Khandu was sworn in by Roy as the Chief Minister. The change of leadership was prompted by the Congress’ desperation to thwart the BJP from making inroads into the State’s politics. The decision to oust Tuki in favour of Khandu seemed to be a pragmatic one at that time. Exactly two months later, it proved to be the Congress’ undoing in Arunachal Pradesh. Khandu has taken all MLAs from the Congress to the PPA, with the single exception of Tuki. The seat that was won by Pul is vacant following his suicide on August 9.

Union Minister of State for Home Affairs Kiren Rijiju, who hails from Arunachal, dismissed suggestions of the BJP’s involvement in the defection and blamed the Congress for the turmoil in the State. “Congress MLAs are angry with their own leadership, which cannot give time to their own Ministers for a session. No more Congress government in the State of Arunachal Pradesh,” he said.

Governor’s Role

In this long and convoluted political drama, the Governor’s position and role was seriously compromised. The NDA government at the Centre appointed Jyoti Prasad Rajkhowa, a former Chief Secretary of Assam, as the 16th Governor of Arunachal Pradesh on May 12, 2015. He replaced Nirbhay Sharma, who was perceived to be partial to Tuki’s government.

Rajkhowa played an important role in the imposition of President’s Rule. He even alleged that his own security was in jeopardy. He asserted that there was a constitutional crisis in the State and that a “jungle raj” prevailed there.

Court issued an unprecedented admonishment to the Governor over his order advancing the Assembly’s winter session and his decision to preside over a makeshift “Assembly” session in a hotel where dissident MLAs impeached Speaker Nabam Rebia. Justice Hrishikesh Roy said the Governor’s decision as “unworthy of a State’s constitutional head”.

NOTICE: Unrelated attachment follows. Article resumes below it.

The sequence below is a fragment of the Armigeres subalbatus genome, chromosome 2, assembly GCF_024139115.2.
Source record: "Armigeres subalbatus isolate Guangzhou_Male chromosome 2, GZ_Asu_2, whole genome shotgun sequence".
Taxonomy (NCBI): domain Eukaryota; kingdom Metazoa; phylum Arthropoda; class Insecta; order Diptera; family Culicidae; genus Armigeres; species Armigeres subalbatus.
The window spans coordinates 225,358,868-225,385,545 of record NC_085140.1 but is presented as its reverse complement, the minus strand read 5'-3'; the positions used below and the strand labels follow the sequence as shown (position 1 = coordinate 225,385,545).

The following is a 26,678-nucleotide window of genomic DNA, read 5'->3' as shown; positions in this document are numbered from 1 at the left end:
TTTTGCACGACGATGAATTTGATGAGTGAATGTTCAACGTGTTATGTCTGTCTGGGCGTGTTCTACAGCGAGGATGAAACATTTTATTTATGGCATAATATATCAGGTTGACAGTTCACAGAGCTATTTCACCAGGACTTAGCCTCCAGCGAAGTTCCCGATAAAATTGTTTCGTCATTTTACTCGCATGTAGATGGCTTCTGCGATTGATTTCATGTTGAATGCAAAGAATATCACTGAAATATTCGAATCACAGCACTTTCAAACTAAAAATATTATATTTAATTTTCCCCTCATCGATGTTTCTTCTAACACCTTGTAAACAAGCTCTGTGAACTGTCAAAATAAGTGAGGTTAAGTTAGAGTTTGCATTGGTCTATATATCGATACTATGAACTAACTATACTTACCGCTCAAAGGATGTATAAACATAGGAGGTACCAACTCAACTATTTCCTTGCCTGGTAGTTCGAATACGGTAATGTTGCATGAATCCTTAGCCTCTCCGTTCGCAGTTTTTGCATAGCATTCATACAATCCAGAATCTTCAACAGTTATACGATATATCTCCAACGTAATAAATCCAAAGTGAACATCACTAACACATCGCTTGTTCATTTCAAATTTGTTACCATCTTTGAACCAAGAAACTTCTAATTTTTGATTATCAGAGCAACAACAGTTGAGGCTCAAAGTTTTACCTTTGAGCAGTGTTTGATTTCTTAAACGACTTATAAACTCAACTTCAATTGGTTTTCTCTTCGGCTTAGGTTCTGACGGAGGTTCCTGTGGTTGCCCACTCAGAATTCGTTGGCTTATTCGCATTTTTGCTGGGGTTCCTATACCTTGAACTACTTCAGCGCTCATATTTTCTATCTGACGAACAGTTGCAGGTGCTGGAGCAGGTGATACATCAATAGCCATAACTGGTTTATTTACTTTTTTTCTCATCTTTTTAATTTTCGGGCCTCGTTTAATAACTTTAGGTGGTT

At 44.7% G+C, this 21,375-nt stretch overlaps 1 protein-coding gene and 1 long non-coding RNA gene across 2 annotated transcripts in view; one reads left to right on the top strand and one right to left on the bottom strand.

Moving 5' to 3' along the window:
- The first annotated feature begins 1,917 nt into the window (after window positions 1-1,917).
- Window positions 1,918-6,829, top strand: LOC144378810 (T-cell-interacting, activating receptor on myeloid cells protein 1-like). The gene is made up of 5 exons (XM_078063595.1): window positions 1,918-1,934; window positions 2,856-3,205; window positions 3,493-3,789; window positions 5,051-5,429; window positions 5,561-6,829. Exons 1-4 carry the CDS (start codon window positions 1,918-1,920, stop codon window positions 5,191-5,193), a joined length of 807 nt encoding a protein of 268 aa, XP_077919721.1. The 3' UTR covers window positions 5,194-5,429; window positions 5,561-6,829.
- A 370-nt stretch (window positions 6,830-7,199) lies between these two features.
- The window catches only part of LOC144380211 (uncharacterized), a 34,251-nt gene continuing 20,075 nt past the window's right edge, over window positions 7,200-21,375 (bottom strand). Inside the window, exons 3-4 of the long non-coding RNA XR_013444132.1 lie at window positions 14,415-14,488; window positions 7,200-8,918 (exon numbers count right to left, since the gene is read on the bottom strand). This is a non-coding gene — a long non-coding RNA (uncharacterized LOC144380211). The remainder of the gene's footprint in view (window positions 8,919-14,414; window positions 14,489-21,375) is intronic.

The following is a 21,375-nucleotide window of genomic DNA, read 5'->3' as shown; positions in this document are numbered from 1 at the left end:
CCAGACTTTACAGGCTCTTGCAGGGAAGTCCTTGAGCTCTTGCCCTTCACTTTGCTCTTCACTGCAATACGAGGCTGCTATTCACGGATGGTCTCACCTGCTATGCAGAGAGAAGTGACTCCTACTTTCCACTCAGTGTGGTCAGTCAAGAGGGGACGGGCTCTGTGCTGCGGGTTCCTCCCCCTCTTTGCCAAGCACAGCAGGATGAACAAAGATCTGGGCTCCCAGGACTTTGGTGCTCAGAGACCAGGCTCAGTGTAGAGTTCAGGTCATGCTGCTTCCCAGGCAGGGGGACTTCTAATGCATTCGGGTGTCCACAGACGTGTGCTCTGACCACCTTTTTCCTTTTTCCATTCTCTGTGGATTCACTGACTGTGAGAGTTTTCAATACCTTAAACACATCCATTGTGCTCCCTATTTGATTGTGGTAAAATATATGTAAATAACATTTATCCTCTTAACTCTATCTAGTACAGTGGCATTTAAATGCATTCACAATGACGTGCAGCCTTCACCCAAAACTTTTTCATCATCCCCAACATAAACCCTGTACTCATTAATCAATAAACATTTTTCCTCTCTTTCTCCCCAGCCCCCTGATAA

Rajkhowa went on leave on June 27 for a surgical procedure. On September 12, 2016, President Pranab Mukherjee removed him from his post.

Defections and the BJP

Mass defection is not a new thing in the region, but the recent one caught the Congress unawares. In 2003, as many as 34 legislators of Mukut Mithi’s Congress government defected to join hands with former Chief Minister Gegong Apang. A new political platform called the United Democratic Front (UDF) was floated, which later merged with the BJP. Apang was elected Chief Minister amid allegations of money laundering. The merger helped the BJP to make inroads into a State in which the party hardly had any presence earlier. When the United Progressive Alliance (UPA) came to power after the 2014 parliamentary elections, Gegong Apang returned to the Congress and once again became the Chief Minister.

During the latest political crisis, the BJP consistently fomented trouble by supporting dissident Congress MLAs. In a series of tweets, Pema Khandu said that the decision to join the PPA was taken unanimously by all legislators in the greater interest of the State.

The BJP, on its part, certainly seems to be pursuing its president Amit Shah’s stated objective of striving for a “Congress-Mukt” India, at least in this part of the country. The newly floated NEDA has quickly got into action, getting splintered political groups to come under one wing and instigating defections. NEDA convener Himanta Biswa Sarma said: “The PPA has been a constituent of NEDA from day one, but there are no immediate plans for a BJP-PPA merger.” He blamed the central leadership of the Congress for the crisis in Arunachal.